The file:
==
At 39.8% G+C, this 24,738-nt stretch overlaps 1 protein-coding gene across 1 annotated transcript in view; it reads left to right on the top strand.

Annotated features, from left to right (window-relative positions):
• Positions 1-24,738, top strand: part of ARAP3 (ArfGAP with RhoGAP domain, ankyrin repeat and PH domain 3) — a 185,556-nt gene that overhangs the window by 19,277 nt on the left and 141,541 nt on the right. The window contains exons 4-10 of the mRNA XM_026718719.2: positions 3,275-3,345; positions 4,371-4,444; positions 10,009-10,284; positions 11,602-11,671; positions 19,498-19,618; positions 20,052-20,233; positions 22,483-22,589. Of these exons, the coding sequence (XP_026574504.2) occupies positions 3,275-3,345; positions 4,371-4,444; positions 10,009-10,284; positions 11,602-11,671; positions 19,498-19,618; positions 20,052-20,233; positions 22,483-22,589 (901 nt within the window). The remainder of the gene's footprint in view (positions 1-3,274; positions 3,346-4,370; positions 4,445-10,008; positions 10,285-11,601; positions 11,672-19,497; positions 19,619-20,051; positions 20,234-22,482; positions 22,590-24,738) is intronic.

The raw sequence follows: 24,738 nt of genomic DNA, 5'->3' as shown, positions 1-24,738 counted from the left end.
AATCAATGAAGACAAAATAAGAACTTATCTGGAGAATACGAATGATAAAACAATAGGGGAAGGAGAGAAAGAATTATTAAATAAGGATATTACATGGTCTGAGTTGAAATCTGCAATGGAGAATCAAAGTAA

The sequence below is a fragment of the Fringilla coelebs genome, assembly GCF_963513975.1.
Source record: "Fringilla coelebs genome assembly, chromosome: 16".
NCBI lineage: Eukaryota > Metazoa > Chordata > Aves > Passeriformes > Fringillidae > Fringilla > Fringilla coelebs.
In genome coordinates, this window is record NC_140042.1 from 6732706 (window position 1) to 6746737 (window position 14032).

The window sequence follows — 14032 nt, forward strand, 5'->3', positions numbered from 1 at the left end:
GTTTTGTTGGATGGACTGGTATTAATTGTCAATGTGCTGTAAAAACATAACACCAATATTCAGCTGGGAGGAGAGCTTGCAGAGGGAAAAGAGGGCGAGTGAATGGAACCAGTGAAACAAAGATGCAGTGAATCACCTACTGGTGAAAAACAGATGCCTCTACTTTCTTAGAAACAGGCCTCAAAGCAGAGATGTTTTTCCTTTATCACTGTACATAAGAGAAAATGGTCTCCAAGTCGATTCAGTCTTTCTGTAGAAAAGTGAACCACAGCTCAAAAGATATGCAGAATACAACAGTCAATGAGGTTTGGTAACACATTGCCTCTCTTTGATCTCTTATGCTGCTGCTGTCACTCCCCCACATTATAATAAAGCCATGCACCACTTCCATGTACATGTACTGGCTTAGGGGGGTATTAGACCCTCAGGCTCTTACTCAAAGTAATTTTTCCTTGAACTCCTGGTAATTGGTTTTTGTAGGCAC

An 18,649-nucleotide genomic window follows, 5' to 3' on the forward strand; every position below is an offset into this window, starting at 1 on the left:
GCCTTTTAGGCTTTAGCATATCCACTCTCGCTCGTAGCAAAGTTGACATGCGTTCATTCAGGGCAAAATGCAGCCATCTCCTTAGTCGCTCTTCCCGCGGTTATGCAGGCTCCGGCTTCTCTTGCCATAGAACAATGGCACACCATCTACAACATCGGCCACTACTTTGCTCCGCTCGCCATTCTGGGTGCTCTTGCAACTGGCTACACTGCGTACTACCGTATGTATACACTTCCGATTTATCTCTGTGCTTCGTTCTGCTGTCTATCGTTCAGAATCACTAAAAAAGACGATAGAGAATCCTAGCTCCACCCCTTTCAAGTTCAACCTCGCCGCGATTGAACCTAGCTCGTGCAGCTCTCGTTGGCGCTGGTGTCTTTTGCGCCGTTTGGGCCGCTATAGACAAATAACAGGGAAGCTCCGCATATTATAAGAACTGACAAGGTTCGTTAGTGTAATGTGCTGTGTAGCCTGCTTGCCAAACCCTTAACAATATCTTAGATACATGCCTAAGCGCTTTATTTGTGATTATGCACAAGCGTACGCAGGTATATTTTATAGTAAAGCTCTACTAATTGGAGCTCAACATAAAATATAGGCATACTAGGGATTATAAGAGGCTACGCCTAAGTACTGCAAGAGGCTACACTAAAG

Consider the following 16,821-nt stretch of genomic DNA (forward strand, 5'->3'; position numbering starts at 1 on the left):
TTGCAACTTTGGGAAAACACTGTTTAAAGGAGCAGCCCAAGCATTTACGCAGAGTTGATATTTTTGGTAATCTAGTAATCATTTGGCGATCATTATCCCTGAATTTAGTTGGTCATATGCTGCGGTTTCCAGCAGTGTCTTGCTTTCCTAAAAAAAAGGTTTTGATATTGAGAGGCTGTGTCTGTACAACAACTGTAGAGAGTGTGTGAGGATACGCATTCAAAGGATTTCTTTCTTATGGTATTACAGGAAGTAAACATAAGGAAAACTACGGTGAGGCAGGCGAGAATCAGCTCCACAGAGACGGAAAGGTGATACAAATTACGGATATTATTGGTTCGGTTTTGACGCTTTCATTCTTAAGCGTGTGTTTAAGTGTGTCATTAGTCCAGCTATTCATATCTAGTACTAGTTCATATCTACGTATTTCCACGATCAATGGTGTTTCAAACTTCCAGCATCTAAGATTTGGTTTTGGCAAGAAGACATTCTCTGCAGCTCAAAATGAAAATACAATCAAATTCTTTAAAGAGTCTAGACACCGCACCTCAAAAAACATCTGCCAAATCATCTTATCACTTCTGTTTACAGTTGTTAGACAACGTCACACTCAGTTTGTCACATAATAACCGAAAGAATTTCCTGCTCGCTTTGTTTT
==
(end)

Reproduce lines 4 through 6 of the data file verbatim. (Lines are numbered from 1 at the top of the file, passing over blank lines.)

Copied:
The raw sequence follows: 24,738 nt of genomic DNA, 5'->3' as shown, positions 1-24,738 counted from the left end.
AATCAATGAAGACAAAATAAGAACTTATCTGGAGAATACGAATGATAAAACAATAGGGGAAGGAGAGAAAGAATTATTAAATAAGGATATTACATGGTCTGAGTTGAAATCTGCAATGGAGAATCAAAGTAA

The sequence below is a fragment of the Fringilla coelebs genome, assembly GCF_963513975.1.